Diana Duenas-Brown worked at a California Wells Fargo location for 14 years. During 11 of those years she worked as the Branch Manager. On December 9, 2016, Duenas-Brown filed a lawsuit alleging wrongful termination and retaliation. Allegedly, Duenas-Brown reported wrongdoing at Wells Fargo and as a result, she was fired in obvious retaliation for her reporting of illegal activity. In addition, her Wells Fargo supervisors harassed her.
According to the record, Duenas-Brown was fired on March 16, 2015 following her report of illegal sales practices by co-workers (i.e. opening customer accounts and issuing credit cards without prior customer consent). After an investigation uncovered widespread wrongdoing on the part of its sales representatives, Wells Fargo faced sanctions.
Duenas-Brown states that after reporting the illegal activity to her supervisors at Wells Fargo, she was harassed. She received unwarranted discipline, endured hostile interrogations, and was given poor performance reviews. She was also demoted, and transferred and had her wages reduced. This all occurred in the ten months preceding her termination from Well Fargo.
According to the lawsuit, Duenas-Brown suffered financial loss, the loss of her employee benefits and the loss of expected advancement opportunities as a direct result of the actions of Wells Fargo in response to her report of illegal activity in practice at the bank.
In response to the lawsuit and the allegations included, Wells Fargo stated that they have a zero tolerance for retaliation against employees policy – including retaliation against employees who submit a report of wrongdoing. The allegations included in the Wells Fargo lawsuit could easily be viewed as harassment on the job, but the lawsuit officially claims wrongful termination and retaliation.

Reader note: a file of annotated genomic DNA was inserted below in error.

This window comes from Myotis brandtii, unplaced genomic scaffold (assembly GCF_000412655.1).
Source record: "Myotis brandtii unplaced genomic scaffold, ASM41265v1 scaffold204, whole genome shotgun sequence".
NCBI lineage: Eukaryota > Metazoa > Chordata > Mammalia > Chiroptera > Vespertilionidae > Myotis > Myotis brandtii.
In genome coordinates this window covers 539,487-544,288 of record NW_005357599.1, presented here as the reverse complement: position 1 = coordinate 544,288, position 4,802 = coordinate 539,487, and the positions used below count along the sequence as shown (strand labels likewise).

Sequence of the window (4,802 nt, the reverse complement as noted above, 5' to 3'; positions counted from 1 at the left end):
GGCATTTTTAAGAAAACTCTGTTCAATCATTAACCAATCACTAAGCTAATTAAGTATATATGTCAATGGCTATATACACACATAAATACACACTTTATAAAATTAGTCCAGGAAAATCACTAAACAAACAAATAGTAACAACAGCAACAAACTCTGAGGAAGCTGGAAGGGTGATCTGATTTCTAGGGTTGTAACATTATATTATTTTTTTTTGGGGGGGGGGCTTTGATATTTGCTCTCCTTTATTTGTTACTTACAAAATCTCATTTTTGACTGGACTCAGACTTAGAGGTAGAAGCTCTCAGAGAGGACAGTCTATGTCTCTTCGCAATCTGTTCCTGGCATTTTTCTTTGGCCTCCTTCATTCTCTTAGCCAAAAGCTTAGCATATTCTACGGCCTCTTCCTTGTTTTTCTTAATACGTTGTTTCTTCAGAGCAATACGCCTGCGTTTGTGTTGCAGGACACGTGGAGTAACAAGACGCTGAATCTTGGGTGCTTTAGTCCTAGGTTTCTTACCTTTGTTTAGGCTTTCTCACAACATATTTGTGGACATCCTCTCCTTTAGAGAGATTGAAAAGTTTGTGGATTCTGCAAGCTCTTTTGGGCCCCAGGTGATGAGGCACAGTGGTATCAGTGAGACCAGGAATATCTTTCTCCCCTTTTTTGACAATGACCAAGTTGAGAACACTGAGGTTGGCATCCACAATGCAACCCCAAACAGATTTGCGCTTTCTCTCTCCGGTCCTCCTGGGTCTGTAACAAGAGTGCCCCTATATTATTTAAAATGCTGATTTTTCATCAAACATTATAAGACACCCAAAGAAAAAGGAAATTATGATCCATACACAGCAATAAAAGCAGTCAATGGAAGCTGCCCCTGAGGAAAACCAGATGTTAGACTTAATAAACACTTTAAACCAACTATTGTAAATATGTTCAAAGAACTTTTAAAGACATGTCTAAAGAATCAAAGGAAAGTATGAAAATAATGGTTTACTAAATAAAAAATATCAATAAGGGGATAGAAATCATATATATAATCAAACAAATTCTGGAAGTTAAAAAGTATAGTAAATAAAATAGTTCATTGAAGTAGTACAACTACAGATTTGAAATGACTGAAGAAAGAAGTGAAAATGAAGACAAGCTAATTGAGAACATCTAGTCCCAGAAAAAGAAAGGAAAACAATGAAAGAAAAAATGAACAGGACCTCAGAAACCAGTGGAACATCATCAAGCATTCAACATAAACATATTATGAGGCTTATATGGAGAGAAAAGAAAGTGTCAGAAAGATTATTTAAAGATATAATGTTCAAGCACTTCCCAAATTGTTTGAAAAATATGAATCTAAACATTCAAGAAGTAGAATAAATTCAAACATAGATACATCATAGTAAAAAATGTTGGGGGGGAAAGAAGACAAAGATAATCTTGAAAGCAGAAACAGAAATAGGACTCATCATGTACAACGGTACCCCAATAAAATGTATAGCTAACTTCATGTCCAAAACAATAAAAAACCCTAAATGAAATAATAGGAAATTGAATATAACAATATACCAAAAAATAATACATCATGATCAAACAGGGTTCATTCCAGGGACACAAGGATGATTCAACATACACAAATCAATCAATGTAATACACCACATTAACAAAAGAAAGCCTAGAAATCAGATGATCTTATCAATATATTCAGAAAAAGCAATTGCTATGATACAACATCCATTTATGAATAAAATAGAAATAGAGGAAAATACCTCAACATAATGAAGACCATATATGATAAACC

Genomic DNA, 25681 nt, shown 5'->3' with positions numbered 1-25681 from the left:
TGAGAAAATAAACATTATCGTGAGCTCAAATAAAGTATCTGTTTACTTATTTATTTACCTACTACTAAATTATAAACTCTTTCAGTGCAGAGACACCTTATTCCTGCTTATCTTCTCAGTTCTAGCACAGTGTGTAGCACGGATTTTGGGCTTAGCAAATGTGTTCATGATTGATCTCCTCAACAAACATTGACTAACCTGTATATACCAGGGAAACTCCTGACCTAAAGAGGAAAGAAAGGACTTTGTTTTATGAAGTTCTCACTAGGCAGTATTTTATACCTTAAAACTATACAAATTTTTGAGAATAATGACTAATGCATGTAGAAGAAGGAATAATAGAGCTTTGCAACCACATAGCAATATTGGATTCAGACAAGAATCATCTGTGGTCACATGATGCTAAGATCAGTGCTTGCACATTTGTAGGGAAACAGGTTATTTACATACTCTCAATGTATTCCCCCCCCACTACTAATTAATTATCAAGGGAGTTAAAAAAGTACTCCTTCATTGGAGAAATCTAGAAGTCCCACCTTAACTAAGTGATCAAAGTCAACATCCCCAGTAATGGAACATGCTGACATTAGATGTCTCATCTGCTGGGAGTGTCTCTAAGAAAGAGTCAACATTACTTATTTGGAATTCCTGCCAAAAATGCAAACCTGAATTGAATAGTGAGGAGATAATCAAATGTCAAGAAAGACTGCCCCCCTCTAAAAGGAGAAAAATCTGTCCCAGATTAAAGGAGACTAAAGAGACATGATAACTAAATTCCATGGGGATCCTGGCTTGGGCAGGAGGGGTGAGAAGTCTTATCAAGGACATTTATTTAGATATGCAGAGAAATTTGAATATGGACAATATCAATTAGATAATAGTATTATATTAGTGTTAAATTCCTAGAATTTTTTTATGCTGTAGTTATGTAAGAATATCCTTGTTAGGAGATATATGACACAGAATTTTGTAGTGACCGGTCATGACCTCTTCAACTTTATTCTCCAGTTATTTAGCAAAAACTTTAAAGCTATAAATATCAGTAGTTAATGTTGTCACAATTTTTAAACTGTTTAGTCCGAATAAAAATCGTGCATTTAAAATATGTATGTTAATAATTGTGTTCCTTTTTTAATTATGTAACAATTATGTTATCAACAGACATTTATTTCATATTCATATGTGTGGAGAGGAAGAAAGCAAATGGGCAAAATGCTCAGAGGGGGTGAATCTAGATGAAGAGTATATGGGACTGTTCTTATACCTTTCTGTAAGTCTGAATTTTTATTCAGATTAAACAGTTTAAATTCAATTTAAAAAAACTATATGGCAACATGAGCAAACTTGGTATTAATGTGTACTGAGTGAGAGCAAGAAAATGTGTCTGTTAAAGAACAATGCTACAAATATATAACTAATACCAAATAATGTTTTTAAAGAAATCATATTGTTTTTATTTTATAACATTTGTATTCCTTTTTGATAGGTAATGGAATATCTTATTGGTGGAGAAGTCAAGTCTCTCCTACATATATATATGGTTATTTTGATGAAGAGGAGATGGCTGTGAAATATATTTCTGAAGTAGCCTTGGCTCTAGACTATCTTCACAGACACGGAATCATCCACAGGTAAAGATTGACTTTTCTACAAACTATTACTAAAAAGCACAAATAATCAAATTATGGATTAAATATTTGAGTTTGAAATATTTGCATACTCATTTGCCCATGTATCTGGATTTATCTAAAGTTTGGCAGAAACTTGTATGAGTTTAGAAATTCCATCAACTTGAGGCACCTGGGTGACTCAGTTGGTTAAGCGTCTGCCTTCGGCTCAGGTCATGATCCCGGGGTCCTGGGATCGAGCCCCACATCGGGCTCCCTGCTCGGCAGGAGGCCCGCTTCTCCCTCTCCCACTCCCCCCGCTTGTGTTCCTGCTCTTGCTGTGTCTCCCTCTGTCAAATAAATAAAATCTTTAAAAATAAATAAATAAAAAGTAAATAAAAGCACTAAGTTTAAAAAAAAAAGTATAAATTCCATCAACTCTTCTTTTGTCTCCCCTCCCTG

Wells Fargo is also facing lawsuits from customers who allege that the bank opened up face accounts/credit cards in their name without their consent. Some of the customers claim that the illegal action had a negative effect on their credit reports/scores. Wells Fargo has already paid $185 million in fines as a result of the illegal activity.
According to California employment law, employers must undergo training intended to prevent abusive conduct against employees, such as verbal abuse, physical abuse, derogatory remarks, etc. Abusive conduct can be defined as any act that occurs repeatedly. The law does not actually ban abusive conduct, but it does require training intended to prevent it from occurring. Sexual harassment against employees and discrimination against specified protected groups are also prohibited under employment law.
If you have questions or concerns regarding discrimination or harassment in the workplace, please get in touch with one of the experienced southern California employment law attorneys at Blumenthal, Nordrehaug & Bhowmik.